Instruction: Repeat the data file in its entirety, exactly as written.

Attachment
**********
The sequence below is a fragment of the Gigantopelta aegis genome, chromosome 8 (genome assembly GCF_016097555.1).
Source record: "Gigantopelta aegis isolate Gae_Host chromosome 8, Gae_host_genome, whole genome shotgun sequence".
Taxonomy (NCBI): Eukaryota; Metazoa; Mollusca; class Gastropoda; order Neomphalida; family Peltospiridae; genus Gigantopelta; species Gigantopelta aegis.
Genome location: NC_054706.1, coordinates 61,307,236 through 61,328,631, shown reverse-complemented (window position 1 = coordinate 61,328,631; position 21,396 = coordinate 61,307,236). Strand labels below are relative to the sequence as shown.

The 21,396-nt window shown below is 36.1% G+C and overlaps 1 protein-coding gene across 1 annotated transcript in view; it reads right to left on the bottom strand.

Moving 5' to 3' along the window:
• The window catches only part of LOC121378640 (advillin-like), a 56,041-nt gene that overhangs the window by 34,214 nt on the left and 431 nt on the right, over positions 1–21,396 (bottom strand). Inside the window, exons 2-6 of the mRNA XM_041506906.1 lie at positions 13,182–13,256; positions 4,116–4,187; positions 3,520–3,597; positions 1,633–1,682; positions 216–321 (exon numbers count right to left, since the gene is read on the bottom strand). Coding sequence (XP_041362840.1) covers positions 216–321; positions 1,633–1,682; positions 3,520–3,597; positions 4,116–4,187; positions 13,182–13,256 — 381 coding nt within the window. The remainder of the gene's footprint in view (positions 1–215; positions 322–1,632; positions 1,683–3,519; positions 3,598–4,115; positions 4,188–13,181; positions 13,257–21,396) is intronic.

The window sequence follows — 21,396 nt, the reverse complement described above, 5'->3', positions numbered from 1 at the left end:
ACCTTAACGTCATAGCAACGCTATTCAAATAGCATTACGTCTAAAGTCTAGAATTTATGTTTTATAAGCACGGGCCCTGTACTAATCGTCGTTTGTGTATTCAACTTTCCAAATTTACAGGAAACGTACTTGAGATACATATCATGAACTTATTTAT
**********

The sequence below is a fragment of the Gigantopelta aegis genome, chromosome 8 (genome assembly GCF_016097555.1).
Source record: "Gigantopelta aegis isolate Gae_Host chromosome 8, Gae_host_genome, whole genome shotgun sequence".
Taxonomy (NCBI): Eukaryota; Metazoa; Mollusca; class Gastropoda; order Neomphalida; family Peltospiridae; genus Gigantopelta; species Gigantopelta aegis.
Genome location: NC_054706.1, coordinates 61,307,236 through 61,328,631, shown reverse-complemented (window position 1 = coordinate 61,328,631; position 21,396 = coordinate 61,307,236). Strand labels below are relative to the sequence as shown.

The 21,396-nt window shown below is 36.1% G+C and overlaps 1 protein-coding gene across 1 annotated transcript in view; it reads right to left on the bottom strand.

Moving 5' to 3' along the window:
• The window catches only part of LOC121378640 (advillin-like), a 56,041-nt gene that overhangs the window by 34,214 nt on the left and 431 nt on the right, over positions 1–21,396 (bottom strand). Inside the window, exons 2-6 of the mRNA XM_041506906.1 lie at positions 13,182–13,256; positions 4,116–4,187; positions 3,520–3,597; positions 1,633–1,682; positions 216–321 (exon numbers count right to left, since the gene is read on the bottom strand). Coding sequence (XP_041362840.1) covers positions 216–321; positions 1,633–1,682; positions 3,520–3,597; positions 4,116–4,187; positions 13,182–13,256 — 381 coding nt within the window. The remainder of the gene's footprint in view (positions 1–215; positions 322–1,632; positions 1,683–3,519; positions 3,598–4,115; positions 4,188–13,181; positions 13,257–21,396) is intronic.

The window sequence follows — 21,396 nt, the reverse complement described above, 5'->3', positions numbered from 1 at the left end:
ACCTTAACGTCATAGCAACGCTATTCAAATAGCATTACGTCTAAAGTCTAGAATTTATGTTTTATAAGCACGGGCCCTGTACTAATCGTCGTTTGTGTATTCAACTTTCCAAATTTACAGGAAACGTACTTGAGATACATATCATGAACTTATTTAT